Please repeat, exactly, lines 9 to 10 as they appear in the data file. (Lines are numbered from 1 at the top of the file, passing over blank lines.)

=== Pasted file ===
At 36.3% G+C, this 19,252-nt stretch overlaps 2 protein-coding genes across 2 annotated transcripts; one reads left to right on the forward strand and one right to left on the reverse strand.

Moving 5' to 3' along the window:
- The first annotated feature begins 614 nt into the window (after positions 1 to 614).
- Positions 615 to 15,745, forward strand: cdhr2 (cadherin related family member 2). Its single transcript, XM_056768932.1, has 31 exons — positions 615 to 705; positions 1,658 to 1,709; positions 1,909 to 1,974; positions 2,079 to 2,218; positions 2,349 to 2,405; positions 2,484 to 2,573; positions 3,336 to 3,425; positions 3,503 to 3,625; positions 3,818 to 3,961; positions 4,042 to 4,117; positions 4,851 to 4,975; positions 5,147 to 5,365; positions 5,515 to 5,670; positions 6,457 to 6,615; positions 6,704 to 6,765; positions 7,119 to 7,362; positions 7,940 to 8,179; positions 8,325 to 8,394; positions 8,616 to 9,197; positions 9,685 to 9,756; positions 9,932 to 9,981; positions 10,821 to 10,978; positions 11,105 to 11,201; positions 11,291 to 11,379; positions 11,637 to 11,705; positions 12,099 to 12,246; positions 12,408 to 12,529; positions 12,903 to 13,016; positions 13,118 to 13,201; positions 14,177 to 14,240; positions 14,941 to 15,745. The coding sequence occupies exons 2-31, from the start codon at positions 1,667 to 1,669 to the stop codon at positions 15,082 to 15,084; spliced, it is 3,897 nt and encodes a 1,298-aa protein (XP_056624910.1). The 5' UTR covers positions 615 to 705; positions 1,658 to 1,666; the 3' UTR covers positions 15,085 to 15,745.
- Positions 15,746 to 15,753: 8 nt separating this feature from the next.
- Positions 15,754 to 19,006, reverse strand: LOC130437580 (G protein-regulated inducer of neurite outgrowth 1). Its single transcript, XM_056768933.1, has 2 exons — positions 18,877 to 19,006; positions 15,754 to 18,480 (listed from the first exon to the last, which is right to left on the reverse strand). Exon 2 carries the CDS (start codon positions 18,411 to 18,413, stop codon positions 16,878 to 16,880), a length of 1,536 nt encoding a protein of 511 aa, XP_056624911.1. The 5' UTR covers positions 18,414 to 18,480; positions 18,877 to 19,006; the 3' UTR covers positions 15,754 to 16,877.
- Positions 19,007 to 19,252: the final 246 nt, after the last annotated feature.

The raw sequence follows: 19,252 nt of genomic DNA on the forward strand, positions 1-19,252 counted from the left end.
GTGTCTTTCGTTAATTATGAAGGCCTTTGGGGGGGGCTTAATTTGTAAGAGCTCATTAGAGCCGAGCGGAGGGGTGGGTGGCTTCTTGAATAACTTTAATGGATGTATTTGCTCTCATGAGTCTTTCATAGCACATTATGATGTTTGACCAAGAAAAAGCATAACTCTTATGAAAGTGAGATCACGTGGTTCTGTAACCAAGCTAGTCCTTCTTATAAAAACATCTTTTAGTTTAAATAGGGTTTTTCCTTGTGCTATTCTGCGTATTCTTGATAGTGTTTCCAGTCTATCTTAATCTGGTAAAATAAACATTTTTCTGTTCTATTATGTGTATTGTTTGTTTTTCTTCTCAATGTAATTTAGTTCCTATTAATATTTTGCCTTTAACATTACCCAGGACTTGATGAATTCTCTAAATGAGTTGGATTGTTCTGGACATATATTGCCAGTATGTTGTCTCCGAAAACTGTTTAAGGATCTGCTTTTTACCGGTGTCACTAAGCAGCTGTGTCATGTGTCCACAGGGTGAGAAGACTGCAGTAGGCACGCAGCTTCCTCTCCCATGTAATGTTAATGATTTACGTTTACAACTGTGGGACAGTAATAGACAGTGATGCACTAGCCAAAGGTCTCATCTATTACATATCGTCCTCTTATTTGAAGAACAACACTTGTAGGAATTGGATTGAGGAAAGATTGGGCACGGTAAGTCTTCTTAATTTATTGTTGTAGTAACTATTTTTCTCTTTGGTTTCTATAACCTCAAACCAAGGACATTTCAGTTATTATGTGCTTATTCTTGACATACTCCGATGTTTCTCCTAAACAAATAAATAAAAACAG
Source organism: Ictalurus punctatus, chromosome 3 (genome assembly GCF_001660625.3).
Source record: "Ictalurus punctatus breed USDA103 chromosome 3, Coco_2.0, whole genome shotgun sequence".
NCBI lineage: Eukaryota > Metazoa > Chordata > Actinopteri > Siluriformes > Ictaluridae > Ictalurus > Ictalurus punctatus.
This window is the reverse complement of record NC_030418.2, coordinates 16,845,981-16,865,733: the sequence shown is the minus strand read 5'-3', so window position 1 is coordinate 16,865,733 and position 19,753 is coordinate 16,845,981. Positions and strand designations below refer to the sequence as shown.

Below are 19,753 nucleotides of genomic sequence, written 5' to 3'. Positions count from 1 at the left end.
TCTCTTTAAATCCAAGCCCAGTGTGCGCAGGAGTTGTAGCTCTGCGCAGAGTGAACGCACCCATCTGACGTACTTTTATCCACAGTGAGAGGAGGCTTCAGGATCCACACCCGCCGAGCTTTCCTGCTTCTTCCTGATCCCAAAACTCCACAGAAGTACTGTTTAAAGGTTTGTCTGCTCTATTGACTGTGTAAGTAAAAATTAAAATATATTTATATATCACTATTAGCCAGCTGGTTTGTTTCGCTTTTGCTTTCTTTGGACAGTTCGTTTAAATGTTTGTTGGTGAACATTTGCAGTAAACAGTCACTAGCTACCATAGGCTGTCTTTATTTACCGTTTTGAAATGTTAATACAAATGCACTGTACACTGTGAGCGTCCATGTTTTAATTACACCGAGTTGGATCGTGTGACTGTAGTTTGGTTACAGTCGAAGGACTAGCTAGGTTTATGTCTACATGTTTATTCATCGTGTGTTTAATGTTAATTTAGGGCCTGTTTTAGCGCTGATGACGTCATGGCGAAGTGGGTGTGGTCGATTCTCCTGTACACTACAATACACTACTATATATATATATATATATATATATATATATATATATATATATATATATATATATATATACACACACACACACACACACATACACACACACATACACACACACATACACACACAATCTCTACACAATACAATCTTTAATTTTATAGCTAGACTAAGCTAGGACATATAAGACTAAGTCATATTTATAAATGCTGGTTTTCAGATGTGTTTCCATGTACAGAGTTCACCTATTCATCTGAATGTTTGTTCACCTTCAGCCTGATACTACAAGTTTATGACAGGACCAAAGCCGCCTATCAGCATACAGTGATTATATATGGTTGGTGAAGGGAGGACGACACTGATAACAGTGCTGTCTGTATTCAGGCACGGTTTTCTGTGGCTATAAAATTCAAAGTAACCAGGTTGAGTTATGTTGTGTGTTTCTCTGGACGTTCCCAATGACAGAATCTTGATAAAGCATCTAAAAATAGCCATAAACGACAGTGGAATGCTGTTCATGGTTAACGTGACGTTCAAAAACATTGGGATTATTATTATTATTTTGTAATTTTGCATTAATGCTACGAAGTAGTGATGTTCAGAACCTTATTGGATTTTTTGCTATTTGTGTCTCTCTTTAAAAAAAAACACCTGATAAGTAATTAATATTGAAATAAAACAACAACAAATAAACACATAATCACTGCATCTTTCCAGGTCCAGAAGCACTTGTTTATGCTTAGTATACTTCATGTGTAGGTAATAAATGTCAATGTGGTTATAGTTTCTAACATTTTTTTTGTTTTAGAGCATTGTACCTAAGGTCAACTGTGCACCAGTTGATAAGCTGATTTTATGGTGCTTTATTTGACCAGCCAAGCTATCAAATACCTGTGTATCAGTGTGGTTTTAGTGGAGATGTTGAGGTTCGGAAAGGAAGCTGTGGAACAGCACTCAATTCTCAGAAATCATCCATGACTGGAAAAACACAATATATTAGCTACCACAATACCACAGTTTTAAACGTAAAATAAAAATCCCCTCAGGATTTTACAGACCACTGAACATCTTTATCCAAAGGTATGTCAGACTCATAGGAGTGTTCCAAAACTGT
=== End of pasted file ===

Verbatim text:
GTGTCTTTCGTTAATTATGAAGGCCTTTGGGGGGGGCTTAATTTGTAAGAGCTCATTAGAGCCGAGCGGAGGGGTGGGTGGCTTCTTGAATAACTTTAATGGATGTATTTGCTCTCATGAGTCTTTCATAGCACATTATGATGTTTGACCAAGAAAAAGCATAACTCTTATGAAAGTGAGATCACGTGGTTCTGTAACCAAGCTAGTCCTTCTTATAAAAACATCTTTTAGTTTAAATAGGGTTTTTCCTTGTGCTATTCTGCGTATTCTTGATAGTGTTTCCAGTCTATCTTAATCTGGTAAAATAAACATTTTTCTGTTCTATTATGTGTATTGTTTGTTTTTCTTCTCAATGTAATTTAGTTCCTATTAATATTTTGCCTTTAACATTACCCAGGACTTGATGAATTCTCTAAATGAGTTGGATTGTTCTGGACATATATTGCCAGTATGTTGTCTCCGAAAACTGTTTAAGGATCTGCTTTTTACCGGTGTCACTAAGCAGCTGTGTCATGTGTCCACAGGGTGAGAAGACTGCAGTAGGCACGCAGCTTCCTCTCCCATGTAATGTTAATGATTTACGTTTACAACTGTGGGACAGTAATAGACAGTGATGCACTAGCCAAAGGTCTCATCTATTACATATCGTCCTCTTATTTGAAGAACAACACTTGTAGGAATTGGATTGAGGAAAGATTGGGCACGGTAAGTCTTCTTAATTTATTGTTGTAGTAACTATTTTTCTCTTTGGTTTCTATAACCTCAAACCAAGGACATTTCAGTTATTATGTGCTTATTCTTGACATACTCCGATGTTTCTCCTAAACAAATAAATAAAAACAG
Source organism: Ictalurus punctatus, chromosome 3 (genome assembly GCF_001660625.3).